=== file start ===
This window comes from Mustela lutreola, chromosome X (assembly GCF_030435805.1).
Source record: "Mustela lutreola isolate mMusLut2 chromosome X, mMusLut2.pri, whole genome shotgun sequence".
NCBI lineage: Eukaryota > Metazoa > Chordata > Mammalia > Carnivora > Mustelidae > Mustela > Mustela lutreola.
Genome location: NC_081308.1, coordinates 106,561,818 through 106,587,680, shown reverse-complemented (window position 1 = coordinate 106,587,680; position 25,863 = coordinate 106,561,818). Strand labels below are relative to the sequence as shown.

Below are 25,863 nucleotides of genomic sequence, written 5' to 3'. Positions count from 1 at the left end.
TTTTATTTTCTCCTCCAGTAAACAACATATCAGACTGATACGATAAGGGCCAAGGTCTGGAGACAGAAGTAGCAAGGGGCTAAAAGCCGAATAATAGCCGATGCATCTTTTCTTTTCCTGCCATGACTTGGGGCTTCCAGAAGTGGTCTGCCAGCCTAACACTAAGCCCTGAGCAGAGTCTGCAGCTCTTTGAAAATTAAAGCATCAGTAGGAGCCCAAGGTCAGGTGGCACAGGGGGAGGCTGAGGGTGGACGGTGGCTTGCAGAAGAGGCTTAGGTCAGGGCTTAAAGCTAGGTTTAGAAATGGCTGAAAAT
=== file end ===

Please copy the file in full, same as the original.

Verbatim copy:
This window comes from Mustela lutreola, chromosome X (assembly GCF_030435805.1).
Source record: "Mustela lutreola isolate mMusLut2 chromosome X, mMusLut2.pri, whole genome shotgun sequence".
NCBI lineage: Eukaryota > Metazoa > Chordata > Mammalia > Carnivora > Mustelidae > Mustela > Mustela lutreola.
Genome location: NC_081308.1, coordinates 106,561,818 through 106,587,680, shown reverse-complemented (window position 1 = coordinate 106,587,680; position 25,863 = coordinate 106,561,818). Strand labels below are relative to the sequence as shown.

Below are 25,863 nucleotides of genomic sequence, written 5' to 3'. Positions count from 1 at the left end.
TTTTATTTTCTCCTCCAGTAAACAACATATCAGACTGATACGATAAGGGCCAAGGTCTGGAGACAGAAGTAGCAAGGGGCTAAAAGCCGAATAATAGCCGATGCATCTTTTCTTTTCCTGCCATGACTTGGGGCTTCCAGAAGTGGTCTGCCAGCCTAACACTAAGCCCTGAGCAGAGTCTGCAGCTCTTTGAAAATTAAAGCATCAGTAGGAGCCCAAGGTCAGGTGGCACAGGGGGAGGCTGAGGGTGGACGGTGGCTTGCAGAAGAGGCTTAGGTCAGGGCTTAAAGCTAGGTTTAGAAATGGCTGAAAAT